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RISK ASSESSMENT / FEED: Feeds from genetically engineered plants -Results and future challenges

------------------------------- GENET-news -------------------------------
TITLE:  Feeds from genetically engineered plants - Results and future
SOURCE: Information Systems for Biotechnology News Report, USA
        files attached: mar07-2b.gif & mar07-2a.gif
AUTHOR: Gerhard Flachowsky
DATE:   01.03.2007

Feeds from genetically engineered plants - Results and future challenges

The cultivation of genetically engineered plants (GEP) increased
worldwide during the last 10 years, up to about 100 million ha yearly.
Soybean, maize, rapeseed, and cotton are the predominant crops. These
plants, the so-called first generation GEP, are characterized by input
traits such as tolerance to pesticides or herbicides, or resistance
against insects. They are considered substantially equivalent to their
isogenic counterparts because they do not exhibit substantial
differences in their composition or their nutritional value.

Second generation GEP are characterized by their output traits, such as
an increase in valuable compounds (nutrient precursors, amino acids,
fatty acids, vitamins, enzymes, etc.), an improved availability of
nutrients, or a decreased concentration of undesirable substances (e.g.,
phytate, lignin, allergenic substances, etc.).

Nutritional and safety assessment of second generation GEP presents a
formidable challenge for animal nutritionists. This article reviews the
nutritional and safety assessment of feeds from first generation GEP,
and comments on the parameters for assessing second generation GEP.

Feeds from GEP with input traits (first generation)

Most GEP currently under cultivation are first generation, i.e.,
varieties without substantial changes in composition or nutritive value.
Numerous scientific associations and expert panels have proposed
guidelines for the nutritional and safety assessment of feeds from first
generation GEP (e.g., EFSA 2004, ILSI 2003). Based on these
recommendations, nutritional studies with first generation GEP feeds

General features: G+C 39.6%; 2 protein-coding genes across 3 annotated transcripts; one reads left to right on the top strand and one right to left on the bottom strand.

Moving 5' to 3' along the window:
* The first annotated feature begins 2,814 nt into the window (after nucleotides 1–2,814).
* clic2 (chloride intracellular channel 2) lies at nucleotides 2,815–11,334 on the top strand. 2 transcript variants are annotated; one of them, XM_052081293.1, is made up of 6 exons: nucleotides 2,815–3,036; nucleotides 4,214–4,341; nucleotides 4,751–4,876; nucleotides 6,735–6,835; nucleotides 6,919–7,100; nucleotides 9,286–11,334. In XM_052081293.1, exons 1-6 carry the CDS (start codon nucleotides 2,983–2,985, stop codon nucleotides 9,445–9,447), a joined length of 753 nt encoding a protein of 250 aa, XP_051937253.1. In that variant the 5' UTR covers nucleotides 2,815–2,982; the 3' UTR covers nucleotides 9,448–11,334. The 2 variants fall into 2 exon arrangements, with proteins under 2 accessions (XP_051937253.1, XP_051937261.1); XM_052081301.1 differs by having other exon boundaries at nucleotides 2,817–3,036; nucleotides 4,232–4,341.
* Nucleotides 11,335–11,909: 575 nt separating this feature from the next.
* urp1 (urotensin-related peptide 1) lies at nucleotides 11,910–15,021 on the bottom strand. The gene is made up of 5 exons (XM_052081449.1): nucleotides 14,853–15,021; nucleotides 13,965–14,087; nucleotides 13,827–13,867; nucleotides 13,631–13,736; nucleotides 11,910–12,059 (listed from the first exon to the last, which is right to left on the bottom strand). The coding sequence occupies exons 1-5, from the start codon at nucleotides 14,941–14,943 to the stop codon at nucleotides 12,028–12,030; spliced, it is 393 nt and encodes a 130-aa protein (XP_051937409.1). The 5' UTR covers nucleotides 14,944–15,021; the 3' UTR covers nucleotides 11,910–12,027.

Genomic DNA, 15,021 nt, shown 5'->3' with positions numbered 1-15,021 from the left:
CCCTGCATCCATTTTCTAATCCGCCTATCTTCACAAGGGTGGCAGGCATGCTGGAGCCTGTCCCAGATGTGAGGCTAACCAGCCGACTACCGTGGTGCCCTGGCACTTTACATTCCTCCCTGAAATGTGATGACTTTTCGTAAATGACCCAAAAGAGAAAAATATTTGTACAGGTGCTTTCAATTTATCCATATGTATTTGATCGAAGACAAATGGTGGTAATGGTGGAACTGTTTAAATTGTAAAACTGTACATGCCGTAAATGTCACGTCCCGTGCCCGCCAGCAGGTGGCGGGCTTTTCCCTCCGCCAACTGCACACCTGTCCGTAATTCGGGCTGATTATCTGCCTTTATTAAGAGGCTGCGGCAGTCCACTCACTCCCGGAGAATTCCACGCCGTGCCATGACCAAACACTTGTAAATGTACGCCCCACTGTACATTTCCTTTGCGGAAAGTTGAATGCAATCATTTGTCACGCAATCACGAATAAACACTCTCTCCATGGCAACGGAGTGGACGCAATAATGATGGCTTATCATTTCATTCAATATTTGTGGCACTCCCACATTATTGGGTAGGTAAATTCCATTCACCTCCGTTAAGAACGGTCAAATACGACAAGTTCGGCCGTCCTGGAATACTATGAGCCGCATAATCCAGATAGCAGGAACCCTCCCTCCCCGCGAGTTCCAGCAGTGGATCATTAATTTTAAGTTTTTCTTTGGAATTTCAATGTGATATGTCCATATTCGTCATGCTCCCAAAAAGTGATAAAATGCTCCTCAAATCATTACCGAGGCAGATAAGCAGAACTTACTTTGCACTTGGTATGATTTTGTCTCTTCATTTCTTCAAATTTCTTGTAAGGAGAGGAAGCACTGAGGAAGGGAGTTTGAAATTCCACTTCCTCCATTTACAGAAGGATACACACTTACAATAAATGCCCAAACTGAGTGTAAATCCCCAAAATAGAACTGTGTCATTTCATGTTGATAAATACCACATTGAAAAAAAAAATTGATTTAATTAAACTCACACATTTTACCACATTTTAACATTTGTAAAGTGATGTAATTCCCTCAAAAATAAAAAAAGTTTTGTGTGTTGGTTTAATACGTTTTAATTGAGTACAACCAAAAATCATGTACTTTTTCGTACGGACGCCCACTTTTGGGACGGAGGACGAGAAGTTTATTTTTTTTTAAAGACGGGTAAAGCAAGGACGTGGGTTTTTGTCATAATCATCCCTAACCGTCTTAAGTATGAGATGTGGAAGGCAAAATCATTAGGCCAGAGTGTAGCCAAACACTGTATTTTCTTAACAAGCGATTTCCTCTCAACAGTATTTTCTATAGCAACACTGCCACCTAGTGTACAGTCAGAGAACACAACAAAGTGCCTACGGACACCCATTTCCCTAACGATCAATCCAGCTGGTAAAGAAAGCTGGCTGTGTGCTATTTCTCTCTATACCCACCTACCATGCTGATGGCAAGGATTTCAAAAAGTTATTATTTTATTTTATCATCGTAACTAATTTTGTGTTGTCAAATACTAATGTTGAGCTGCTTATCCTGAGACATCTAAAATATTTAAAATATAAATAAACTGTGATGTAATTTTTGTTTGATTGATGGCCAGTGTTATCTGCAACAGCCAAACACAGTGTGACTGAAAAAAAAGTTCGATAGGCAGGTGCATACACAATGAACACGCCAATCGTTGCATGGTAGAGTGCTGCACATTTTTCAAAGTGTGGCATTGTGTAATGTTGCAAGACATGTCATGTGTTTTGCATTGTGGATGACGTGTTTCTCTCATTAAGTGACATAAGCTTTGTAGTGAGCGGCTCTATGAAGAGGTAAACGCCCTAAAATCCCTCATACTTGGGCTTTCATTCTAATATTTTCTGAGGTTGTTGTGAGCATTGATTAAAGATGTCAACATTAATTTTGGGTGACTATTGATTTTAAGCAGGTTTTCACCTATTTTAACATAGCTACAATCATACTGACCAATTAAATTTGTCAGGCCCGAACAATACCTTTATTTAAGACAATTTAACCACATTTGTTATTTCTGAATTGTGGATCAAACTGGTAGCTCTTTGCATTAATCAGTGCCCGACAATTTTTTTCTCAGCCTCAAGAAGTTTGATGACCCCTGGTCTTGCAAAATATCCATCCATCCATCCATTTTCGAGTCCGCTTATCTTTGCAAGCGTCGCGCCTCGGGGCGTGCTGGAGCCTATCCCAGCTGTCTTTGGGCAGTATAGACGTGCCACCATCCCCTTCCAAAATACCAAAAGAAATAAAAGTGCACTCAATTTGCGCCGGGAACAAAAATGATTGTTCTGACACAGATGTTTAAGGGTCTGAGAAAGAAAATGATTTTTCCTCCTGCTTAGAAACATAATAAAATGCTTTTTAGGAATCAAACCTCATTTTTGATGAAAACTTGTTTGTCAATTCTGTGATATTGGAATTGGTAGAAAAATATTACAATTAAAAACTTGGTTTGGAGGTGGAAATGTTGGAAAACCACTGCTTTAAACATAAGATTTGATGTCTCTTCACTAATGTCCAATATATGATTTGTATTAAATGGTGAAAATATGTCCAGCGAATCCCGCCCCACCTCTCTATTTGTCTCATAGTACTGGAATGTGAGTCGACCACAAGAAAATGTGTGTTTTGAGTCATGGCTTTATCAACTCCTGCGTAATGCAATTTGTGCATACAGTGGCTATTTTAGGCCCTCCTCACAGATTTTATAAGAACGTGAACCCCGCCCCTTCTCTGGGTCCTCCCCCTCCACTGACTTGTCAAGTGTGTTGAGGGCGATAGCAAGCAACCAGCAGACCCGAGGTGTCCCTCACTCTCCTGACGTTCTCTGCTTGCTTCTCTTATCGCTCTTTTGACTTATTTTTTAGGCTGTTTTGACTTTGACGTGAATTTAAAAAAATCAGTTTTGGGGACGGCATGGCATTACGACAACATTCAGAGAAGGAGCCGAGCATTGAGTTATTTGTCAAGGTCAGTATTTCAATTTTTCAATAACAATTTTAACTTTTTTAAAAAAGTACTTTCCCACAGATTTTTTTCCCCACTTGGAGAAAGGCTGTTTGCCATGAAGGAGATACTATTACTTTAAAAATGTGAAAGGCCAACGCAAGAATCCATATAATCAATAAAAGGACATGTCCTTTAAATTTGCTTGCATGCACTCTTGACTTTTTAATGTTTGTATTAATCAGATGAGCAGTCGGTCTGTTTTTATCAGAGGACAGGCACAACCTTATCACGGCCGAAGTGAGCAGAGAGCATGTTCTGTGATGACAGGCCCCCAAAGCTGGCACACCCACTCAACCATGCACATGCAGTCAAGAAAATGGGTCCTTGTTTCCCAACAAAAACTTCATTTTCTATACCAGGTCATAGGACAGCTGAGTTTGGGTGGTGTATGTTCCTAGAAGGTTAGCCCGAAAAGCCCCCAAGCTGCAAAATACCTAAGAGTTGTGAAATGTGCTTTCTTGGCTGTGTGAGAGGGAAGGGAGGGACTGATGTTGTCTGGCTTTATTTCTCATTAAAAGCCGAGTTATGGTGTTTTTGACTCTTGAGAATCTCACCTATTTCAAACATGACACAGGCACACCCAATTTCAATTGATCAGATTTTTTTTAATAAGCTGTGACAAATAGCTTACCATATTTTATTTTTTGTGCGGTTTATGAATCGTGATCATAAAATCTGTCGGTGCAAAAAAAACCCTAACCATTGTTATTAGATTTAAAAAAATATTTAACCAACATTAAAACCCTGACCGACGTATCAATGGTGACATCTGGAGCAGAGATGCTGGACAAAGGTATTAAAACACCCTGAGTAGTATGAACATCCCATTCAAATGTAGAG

have been undertaken worldwide.

Since 1997, 16 studies were performed at the Institute of Animal
Nutrition of the German Federal Agricultural Research Centre (FAL) in
Braunschweig to determine the effect of first generation GEP feeds on
the nutrition of dairy cows, growing bulls, growing and finishing pigs,
laying hens, and chickens for finishing, as well as on the growth and
laying characteristics of quail. This research was recently summarized
by Flachowsky et al. (2007).

The majority of feeds tested in the studies (e.g., Bt-maize, Pat-maize,
and Pat-sugar beet) were grown under conditions similar to their
isogenic counterparts in fields at FAL. The composition of feeds was
analysed, and animal studies were used to assess nutritional qualities,
including parameters such as digestibility, feed intake, health and
performance of target animal species, and effects on food quality
derived from the animals. Reproduction was also considered in generation
studies with quail (20 generations are now completed) and laying hens (4

Both chemical analyses and the animal studies reveal no significant
differences between GEP feeds and their isogenic counterparts (reviewed
in Table 1) and hence strongly support their substantial equivalence.
Our results agree with more than 100 studies published in the literature
and reviewed recently (Table 2).

Mycotoxin contamination of some GE crops is lower than non-GE, which may
be one exception to their substantial equivalence. For example, Bt maize
is less severely attacked and weakened by the corn borer and hence might